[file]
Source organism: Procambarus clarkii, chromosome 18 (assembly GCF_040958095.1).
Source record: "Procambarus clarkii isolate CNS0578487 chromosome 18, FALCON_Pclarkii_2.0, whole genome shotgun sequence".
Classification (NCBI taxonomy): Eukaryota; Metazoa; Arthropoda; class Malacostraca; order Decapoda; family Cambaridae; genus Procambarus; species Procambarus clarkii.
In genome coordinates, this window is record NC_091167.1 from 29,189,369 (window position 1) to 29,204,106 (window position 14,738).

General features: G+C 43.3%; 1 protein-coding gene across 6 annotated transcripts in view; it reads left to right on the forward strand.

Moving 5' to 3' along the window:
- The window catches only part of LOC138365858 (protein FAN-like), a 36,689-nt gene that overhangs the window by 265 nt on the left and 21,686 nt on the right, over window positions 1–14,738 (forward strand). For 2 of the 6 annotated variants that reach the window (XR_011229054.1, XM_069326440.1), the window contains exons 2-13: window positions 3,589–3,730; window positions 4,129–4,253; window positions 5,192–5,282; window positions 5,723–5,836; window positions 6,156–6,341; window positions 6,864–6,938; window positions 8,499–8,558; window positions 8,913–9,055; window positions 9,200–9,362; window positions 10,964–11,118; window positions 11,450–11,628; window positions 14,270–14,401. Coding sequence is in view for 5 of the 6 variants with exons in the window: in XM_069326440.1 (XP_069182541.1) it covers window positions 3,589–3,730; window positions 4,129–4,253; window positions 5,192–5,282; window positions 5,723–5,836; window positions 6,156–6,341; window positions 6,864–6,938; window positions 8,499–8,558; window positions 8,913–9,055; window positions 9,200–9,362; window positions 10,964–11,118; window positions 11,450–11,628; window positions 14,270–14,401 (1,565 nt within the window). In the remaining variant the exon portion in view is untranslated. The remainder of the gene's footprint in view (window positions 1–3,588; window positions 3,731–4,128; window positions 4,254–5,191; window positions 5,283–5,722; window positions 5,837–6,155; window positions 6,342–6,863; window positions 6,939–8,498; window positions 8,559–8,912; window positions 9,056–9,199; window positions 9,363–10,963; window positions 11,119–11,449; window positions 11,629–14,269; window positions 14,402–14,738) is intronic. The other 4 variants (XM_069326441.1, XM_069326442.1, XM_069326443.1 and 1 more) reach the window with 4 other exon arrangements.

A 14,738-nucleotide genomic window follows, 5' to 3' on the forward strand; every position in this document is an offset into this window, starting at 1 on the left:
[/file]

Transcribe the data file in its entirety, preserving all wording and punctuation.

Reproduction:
Source organism: Procambarus clarkii, chromosome 18 (assembly GCF_040958095.1).
Source record: "Procambarus clarkii isolate CNS0578487 chromosome 18, FALCON_Pclarkii_2.0, whole genome shotgun sequence".
Classification (NCBI taxonomy): Eukaryota; Metazoa; Arthropoda; class Malacostraca; order Decapoda; family Cambaridae; genus Procambarus; species Procambarus clarkii.
In genome coordinates, this window is record NC_091167.1 from 29,189,369 (window position 1) to 29,204,106 (window position 14,738).

General features: G+C 43.3%; 1 protein-coding gene across 6 annotated transcripts in view; it reads left to right on the forward strand.

Moving 5' to 3' along the window:
- The window catches only part of LOC138365858 (protein FAN-like), a 36,689-nt gene that overhangs the window by 265 nt on the left and 21,686 nt on the right, over window positions 1–14,738 (forward strand). For 2 of the 6 annotated variants that reach the window (XR_011229054.1, XM_069326440.1), the window contains exons 2-13: window positions 3,589–3,730; window positions 4,129–4,253; window positions 5,192–5,282; window positions 5,723–5,836; window positions 6,156–6,341; window positions 6,864–6,938; window positions 8,499–8,558; window positions 8,913–9,055; window positions 9,200–9,362; window positions 10,964–11,118; window positions 11,450–11,628; window positions 14,270–14,401. Coding sequence is in view for 5 of the 6 variants with exons in the window: in XM_069326440.1 (XP_069182541.1) it covers window positions 3,589–3,730; window positions 4,129–4,253; window positions 5,192–5,282; window positions 5,723–5,836; window positions 6,156–6,341; window positions 6,864–6,938; window positions 8,499–8,558; window positions 8,913–9,055; window positions 9,200–9,362; window positions 10,964–11,118; window positions 11,450–11,628; window positions 14,270–14,401 (1,565 nt within the window). In the remaining variant the exon portion in view is untranslated. The remainder of the gene's footprint in view (window positions 1–3,588; window positions 3,731–4,128; window positions 4,254–5,191; window positions 5,283–5,722; window positions 5,837–6,155; window positions 6,342–6,863; window positions 6,939–8,498; window positions 8,559–8,912; window positions 9,056–9,199; window positions 9,363–10,963; window positions 11,119–11,449; window positions 11,629–14,269; window positions 14,402–14,738) is intronic. The other 4 variants (XM_069326441.1, XM_069326442.1, XM_069326443.1 and 1 more) reach the window with 4 other exon arrangements.

A 14,738-nucleotide genomic window follows, 5' to 3' on the forward strand; every position in this document is an offset into this window, starting at 1 on the left: